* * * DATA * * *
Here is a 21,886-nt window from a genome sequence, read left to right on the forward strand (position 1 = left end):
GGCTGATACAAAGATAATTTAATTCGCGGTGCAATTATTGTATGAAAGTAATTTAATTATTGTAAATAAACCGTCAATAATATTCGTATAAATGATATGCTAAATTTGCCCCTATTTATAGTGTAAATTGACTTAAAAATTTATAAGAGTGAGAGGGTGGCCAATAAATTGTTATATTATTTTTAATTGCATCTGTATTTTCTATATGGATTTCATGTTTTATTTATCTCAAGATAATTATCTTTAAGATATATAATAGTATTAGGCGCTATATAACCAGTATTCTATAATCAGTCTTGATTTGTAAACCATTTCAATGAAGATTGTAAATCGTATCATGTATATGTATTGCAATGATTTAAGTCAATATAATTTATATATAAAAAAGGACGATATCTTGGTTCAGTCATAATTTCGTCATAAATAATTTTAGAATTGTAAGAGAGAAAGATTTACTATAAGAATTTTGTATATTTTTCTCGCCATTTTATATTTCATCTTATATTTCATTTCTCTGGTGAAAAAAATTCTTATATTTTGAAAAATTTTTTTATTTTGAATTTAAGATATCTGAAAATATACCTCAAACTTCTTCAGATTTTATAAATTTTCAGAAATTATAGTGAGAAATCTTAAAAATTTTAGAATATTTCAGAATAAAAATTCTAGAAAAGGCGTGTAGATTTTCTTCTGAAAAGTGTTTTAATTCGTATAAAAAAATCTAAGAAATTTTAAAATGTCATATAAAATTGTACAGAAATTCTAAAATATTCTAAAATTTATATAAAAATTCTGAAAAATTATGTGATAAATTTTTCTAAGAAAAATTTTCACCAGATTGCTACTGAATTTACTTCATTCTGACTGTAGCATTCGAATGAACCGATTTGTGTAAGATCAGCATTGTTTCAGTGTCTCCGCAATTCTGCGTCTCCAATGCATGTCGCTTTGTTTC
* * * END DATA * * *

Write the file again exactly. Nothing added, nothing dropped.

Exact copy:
Here is a 21,886-nt window from a genome sequence, read left to right on the forward strand (position 1 = left end):
GGCTGATACAAAGATAATTTAATTCGCGGTGCAATTATTGTATGAAAGTAATTTAATTATTGTAAATAAACCGTCAATAATATTCGTATAAATGATATGCTAAATTTGCCCCTATTTATAGTGTAAATTGACTTAAAAATTTATAAGAGTGAGAGGGTGGCCAATAAATTGTTATATTATTTTTAATTGCATCTGTATTTTCTATATGGATTTCATGTTTTATTTATCTCAAGATAATTATCTTTAAGATATATAATAGTATTAGGCGCTATATAACCAGTATTCTATAATCAGTCTTGATTTGTAAACCATTTCAATGAAGATTGTAAATCGTATCATGTATATGTATTGCAATGATTTAAGTCAATATAATTTATATATAAAAAAGGACGATATCTTGGTTCAGTCATAATTTCGTCATAAATAATTTTAGAATTGTAAGAGAGAAAGATTTACTATAAGAATTTTGTATATTTTTCTCGCCATTTTATATTTCATCTTATATTTCATTTCTCTGGTGAAAAAAATTCTTATATTTTGAAAAATTTTTTTATTTTGAATTTAAGATATCTGAAAATATACCTCAAACTTCTTCAGATTTTATAAATTTTCAGAAATTATAGTGAGAAATCTTAAAAATTTTAGAATATTTCAGAATAAAAATTCTAGAAAAGGCGTGTAGATTTTCTTCTGAAAAGTGTTTTAATTCGTATAAAAAAATCTAAGAAATTTTAAAATGTCATATAAAATTGTACAGAAATTCTAAAATATTCTAAAATTTATATAAAAATTCTGAAAAATTATGTGATAAATTTTTCTAAGAAAAATTTTCACCAGATTGCTACTGAATTTACTTCATTCTGACTGTAGCATTCGAATGAACCGATTTGTGTAAGATCAGCATTGTTTCAGTGTCTCCGCAATTCTGCGTCTCCAATGCATGTCGCTTTGTTTC